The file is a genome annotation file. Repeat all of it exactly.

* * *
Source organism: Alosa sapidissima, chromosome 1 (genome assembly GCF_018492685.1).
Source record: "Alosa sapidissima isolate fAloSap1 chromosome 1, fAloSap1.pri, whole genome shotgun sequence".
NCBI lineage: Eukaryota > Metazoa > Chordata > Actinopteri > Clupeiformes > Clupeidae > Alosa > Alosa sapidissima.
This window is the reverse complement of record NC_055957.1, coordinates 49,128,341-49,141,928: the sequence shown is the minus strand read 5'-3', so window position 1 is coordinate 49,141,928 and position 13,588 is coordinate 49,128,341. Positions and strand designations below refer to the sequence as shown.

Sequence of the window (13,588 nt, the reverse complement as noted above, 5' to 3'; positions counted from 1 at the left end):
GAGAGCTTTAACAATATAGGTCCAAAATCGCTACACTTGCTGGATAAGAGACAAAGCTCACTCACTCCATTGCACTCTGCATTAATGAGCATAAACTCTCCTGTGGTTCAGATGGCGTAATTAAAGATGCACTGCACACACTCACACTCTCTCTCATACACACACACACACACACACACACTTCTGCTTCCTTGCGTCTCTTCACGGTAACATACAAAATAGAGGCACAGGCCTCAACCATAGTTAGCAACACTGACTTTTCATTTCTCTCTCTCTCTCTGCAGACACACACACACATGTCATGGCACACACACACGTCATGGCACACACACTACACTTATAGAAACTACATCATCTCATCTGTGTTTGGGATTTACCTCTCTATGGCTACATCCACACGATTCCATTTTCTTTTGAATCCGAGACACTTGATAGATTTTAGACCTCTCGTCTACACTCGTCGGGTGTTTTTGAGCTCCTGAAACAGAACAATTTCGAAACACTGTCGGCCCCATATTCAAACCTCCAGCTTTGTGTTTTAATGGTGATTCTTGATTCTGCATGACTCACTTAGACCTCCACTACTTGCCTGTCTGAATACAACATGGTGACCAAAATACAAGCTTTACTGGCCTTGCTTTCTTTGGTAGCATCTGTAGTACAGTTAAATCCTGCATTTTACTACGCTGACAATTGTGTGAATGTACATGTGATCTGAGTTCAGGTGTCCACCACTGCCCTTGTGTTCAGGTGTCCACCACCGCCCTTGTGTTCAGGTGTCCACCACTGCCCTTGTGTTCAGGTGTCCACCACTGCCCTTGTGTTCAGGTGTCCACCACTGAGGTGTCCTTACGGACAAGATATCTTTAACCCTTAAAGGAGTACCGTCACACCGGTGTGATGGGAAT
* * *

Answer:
Source organism: Alosa sapidissima, chromosome 1 (genome assembly GCF_018492685.1).
Source record: "Alosa sapidissima isolate fAloSap1 chromosome 1, fAloSap1.pri, whole genome shotgun sequence".
NCBI lineage: Eukaryota > Metazoa > Chordata > Actinopteri > Clupeiformes > Clupeidae > Alosa > Alosa sapidissima.
This window is the reverse complement of record NC_055957.1, coordinates 49,128,341-49,141,928: the sequence shown is the minus strand read 5'-3', so window position 1 is coordinate 49,141,928 and position 13,588 is coordinate 49,128,341. Positions and strand designations below refer to the sequence as shown.

Sequence of the window (13,588 nt, the reverse complement as noted above, 5' to 3'; positions counted from 1 at the left end):
GAGAGCTTTAACAATATAGGTCCAAAATCGCTACACTTGCTGGATAAGAGACAAAGCTCACTCACTCCATTGCACTCTGCATTAATGAGCATAAACTCTCCTGTGGTTCAGATGGCGTAATTAAAGATGCACTGCACACACTCACACTCTCTCTCATACACACACACACACACACACACACTTCTGCTTCCTTGCGTCTCTTCACGGTAACATACAAAATAGAGGCACAGGCCTCAACCATAGTTAGCAACACTGACTTTTCATTTCTCTCTCTCTCTCTGCAGACACACACACACATGTCATGGCACACACACACGTCATGGCACACACACTACACTTATAGAAACTACATCATCTCATCTGTGTTTGGGATTTACCTCTCTATGGCTACATCCACACGATTCCATTTTCTTTTGAATCCGAGACACTTGATAGATTTTAGACCTCTCGTCTACACTCGTCGGGTGTTTTTGAGCTCCTGAAACAGAACAATTTCGAAACACTGTCGGCCCCATATTCAAACCTCCAGCTTTGTGTTTTAATGGTGATTCTTGATTCTGCATGACTCACTTAGACCTCCACTACTTGCCTGTCTGAATACAACATGGTGACCAAAATACAAGCTTTACTGGCCTTGCTTTCTTTGGTAGCATCTGTAGTACAGTTAAATCCTGCATTTTACTACGCTGACAATTGTGTGAATGTACATGTGATCTGAGTTCAGGTGTCCACCACTGCCCTTGTGTTCAGGTGTCCACCACCGCCCTTGTGTTCAGGTGTCCACCACTGCCCTTGTGTTCAGGTGTCCACCACTGCCCTTGTGTTCAGGTGTCCACCACTGAGGTGTCCTTACGGACAAGATATCTTTAACCCTTAAAGGAGTACCGTCACACCGGTGTGATGGGAAT